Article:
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The debut of Eaux Claires: The little Wisconsin festival that could


This is a photo caption --photo by el wright
Sufjan Stevens is one of many high-profile acts performing this weekend at Eaux Claires. — photo by el wright

Eaux Claires Music Festival

Eau Clair, Wisconsin — July 17-18 — See website for details

46 acts form the Pitchfork Music Festival, and when they converge onto Union Park, Chicago during the weekend of July 17, only five of them will be representing the Windy City. But this isn’t unusual for a music festival of Pitchfork’s size. The modern American music fest strives on its ability to attract the masses through artists of various communities, opting to cast wide nets versus highlighting a niche scene. But the limitations lie in their success.

It’s this emphasis on local groups over marquee acts that propels the Eaux Claires festival, co-curated by Bon Iver’s Justin Vernon and The National’s Aaron Dessner, into a realm of its own — a realm where music from regional artists is presented alongside international household names.

While Pitchfork descends on Chicago on July 17 and 18, Vernon and Dessner’s festival will make its debut in a grassy field of Wisconsin farmland, about 300 miles to the north. 42 performers are listed, with 19 of them based within an afternoon’s drive of the host city: Eau Claire, Wisconsin. There are bigger names to be heard: Spoon, Sturgill Simpson, Tallest Man on Earth, Indigo Girls, and, of course, the bands of both curators; but prominence is given to groups of a more modest magnitude.

Eaux Claires will feature Iowa’s Penny Serfs, Eau Claire’s own Grandma Sparrow and Ragnar Kjartansson’s Forever Love, as well as a bevy of Minneapolis bands including Aero Flynn, which showcases the reclusive talent of Josh Scott. Bon Iver’s Vernon founded Chigliak Records a few years ago as a way to give a proper release to Scott’s former band Amateur Love and their phenomenal 2003 record It’s All Aquatic.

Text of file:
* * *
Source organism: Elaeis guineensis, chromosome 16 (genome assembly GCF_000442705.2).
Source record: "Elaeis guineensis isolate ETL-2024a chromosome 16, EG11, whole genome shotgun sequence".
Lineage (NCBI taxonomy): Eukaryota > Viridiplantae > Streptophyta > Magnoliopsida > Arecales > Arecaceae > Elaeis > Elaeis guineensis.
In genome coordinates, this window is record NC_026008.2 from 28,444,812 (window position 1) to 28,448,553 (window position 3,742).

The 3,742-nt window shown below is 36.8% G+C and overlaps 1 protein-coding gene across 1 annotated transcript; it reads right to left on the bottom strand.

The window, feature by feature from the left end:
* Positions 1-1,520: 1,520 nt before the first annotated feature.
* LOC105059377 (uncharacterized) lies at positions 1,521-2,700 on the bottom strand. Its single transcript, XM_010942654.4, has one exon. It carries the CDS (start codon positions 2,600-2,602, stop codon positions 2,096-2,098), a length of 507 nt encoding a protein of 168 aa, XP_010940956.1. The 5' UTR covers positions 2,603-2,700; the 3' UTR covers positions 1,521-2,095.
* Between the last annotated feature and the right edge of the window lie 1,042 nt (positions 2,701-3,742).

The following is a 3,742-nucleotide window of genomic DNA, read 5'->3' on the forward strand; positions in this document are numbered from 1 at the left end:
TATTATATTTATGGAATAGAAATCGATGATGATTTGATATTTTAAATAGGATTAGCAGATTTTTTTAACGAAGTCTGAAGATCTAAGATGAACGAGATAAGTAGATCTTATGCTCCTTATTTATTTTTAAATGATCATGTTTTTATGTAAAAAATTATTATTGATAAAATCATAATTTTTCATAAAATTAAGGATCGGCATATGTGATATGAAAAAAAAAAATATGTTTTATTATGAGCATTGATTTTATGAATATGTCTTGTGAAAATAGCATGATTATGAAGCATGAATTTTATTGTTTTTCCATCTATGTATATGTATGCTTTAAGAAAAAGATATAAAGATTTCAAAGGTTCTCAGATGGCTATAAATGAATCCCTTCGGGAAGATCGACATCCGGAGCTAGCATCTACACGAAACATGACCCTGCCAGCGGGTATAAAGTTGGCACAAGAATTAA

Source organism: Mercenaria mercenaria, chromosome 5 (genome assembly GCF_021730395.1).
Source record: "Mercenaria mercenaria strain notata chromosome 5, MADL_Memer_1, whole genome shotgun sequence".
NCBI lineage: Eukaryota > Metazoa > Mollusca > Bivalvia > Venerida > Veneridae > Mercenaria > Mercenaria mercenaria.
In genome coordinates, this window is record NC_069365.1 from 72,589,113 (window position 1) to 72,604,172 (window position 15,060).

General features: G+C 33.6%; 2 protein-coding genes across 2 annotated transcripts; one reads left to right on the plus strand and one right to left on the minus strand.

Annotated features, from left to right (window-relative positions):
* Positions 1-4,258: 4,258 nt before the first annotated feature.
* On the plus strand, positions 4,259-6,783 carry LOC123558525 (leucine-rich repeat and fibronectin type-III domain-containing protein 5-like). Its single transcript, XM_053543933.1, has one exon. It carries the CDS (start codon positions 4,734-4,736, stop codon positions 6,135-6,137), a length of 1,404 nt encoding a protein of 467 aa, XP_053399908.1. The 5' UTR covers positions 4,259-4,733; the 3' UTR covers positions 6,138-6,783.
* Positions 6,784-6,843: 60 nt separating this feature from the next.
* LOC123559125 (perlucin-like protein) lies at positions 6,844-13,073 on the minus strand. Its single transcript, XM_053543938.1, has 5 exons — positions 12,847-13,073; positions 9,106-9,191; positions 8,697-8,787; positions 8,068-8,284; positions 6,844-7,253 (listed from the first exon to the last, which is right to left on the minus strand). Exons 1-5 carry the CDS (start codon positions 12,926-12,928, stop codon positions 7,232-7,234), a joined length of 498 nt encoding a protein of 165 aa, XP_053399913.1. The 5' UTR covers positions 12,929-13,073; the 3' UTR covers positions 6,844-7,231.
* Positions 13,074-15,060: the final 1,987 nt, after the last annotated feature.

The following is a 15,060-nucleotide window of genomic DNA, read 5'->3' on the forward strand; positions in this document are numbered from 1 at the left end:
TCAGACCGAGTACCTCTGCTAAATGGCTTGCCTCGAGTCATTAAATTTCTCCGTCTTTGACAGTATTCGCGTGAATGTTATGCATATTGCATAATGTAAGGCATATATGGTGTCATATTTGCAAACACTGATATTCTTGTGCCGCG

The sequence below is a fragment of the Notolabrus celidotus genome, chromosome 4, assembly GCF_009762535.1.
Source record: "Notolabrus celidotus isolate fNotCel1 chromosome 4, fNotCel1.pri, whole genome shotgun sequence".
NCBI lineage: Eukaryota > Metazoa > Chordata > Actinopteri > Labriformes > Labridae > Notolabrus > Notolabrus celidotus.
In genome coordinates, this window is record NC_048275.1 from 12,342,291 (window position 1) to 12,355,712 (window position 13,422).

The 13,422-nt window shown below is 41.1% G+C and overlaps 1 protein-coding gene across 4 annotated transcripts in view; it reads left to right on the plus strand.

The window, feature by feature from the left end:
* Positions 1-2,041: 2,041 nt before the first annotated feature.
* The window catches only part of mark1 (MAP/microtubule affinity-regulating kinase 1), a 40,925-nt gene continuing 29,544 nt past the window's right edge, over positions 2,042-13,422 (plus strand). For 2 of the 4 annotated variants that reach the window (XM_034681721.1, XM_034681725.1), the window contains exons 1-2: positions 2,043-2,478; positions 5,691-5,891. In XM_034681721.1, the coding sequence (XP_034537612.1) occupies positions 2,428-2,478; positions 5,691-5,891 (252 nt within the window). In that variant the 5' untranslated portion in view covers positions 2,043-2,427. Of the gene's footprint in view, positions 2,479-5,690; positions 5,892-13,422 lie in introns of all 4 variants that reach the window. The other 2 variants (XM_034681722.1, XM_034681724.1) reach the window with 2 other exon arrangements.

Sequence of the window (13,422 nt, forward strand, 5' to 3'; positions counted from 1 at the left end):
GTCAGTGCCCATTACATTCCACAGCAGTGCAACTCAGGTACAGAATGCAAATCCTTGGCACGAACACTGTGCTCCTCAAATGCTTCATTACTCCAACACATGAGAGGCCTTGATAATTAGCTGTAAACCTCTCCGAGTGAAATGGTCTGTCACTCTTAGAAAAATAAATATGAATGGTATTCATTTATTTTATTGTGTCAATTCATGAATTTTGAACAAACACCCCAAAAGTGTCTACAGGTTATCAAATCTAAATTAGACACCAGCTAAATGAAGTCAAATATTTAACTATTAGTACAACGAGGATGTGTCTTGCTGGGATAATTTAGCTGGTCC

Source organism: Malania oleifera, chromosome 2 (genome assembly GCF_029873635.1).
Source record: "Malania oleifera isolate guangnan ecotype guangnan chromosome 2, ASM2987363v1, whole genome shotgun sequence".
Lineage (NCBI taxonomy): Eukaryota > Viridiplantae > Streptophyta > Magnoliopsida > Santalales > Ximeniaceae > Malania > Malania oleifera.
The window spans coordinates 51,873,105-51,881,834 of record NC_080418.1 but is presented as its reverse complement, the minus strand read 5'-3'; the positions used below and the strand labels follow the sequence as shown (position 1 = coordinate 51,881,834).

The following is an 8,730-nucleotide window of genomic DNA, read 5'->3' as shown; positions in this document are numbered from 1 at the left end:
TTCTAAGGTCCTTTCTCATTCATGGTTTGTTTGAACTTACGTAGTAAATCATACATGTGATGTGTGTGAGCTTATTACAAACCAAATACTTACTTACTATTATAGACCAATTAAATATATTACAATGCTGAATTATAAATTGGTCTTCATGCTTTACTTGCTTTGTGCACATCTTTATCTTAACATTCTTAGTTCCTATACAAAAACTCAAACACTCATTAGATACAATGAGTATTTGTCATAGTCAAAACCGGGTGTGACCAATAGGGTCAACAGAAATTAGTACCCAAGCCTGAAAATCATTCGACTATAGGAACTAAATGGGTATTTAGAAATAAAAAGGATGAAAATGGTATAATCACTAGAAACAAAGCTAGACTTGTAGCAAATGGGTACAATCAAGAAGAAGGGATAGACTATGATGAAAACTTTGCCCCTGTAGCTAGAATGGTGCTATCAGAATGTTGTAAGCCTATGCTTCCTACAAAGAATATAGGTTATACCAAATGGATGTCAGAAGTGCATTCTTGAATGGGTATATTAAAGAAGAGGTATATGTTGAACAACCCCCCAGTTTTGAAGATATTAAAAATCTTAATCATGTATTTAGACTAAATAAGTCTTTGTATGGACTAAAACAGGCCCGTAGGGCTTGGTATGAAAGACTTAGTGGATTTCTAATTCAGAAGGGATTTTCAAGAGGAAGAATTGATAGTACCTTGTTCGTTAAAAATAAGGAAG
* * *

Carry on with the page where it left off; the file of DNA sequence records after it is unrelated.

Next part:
“I learned from Aaron how you can shape opportunities for friends -– ways to show off artists to people, and to use the power you have when you have a recognized name to do something like this,” said Vernon in an interview with the Star Tribune. And this repositioning of influence is in the DNA of Eaux Claires.

The sun will rise at 5:36 a.m. on Friday, July 17 and will set approximately 15 hours, 11 minutes and 50 seconds later –- or, at 8:48 p.m. This irregular information along with various other tidbits are featured in the Eaux Claires Field Journal, the festival guide available online. It’s a detailed exploration not just of the performers (with a unique, hand-drawn visual accompanying each name), but of the surrounding Chippewa Valley atmosphere. The festival is an thematic embodiment of the state. The stages and campsite area are named with Wisconsin-orientated detail: The main stage Lake Eaux Lune signifies “Moon Lake Water” and some reassurance is offered for the troubling pronunciation of St. Coix Village. “Just like most things in Wisconsin, no one knows how to pronounce it. Our version is pronounced ‘Kwaah,’” they note.

Found within the lineup of Eaux Claires are acts of such variance, you’d be stressed to consider the festival a tribute to just one genre. Coachella, Outside Lands and Governors Ball typically book popular rock, indie and hip-hop artists while EDM thrives in settings such as the Electric Daisy Carnival, Hard and Ultra festivals. Eaux Claires, meanwhile, prefers groups of various musical persuasions. The first confirmed band was the noise rock duo Melt-Banana from Tokyo, Japan; whom Vernon saw in Minneapolis back in 1994, leaving the show with a life-long impression.

Gospel and soul will join the ranks via the Retribution Gospel Choir, Blind Boys of Alabama and the James Brown-recalling Charles Bradley & His Extraordinaires. And nocturnal concertgoers can relish in the heavy electro acid house of German DJ Boys Noize while, on the contrary, the delicate melodies of Sufjan Stevens and his gorgeous new album Carrie & Lowell will be presented in whispering solace.

Eaux Claires reaches its end with a Saturday night performance by Vernon’s own Bon Iver, marking the band’s first outing since 2012. He’s stated there are no plans to tour or record; this Bon Iver show -– for all we know -– could be his last. And if this is to be the case, Bon Iver’s legacy may continue to rest comfortably for the music is timeless. The success of Bon Iver proves that meaningful, complex music can win a Grammy and earn the trust and support of Kanye West -– though, that’s either a commendable feat or a trifling one.

Vernon’s ambition is evident in his records and his attention to detail; it would appear as though that same dedicated spirit has been passed on to Eaux Claires.


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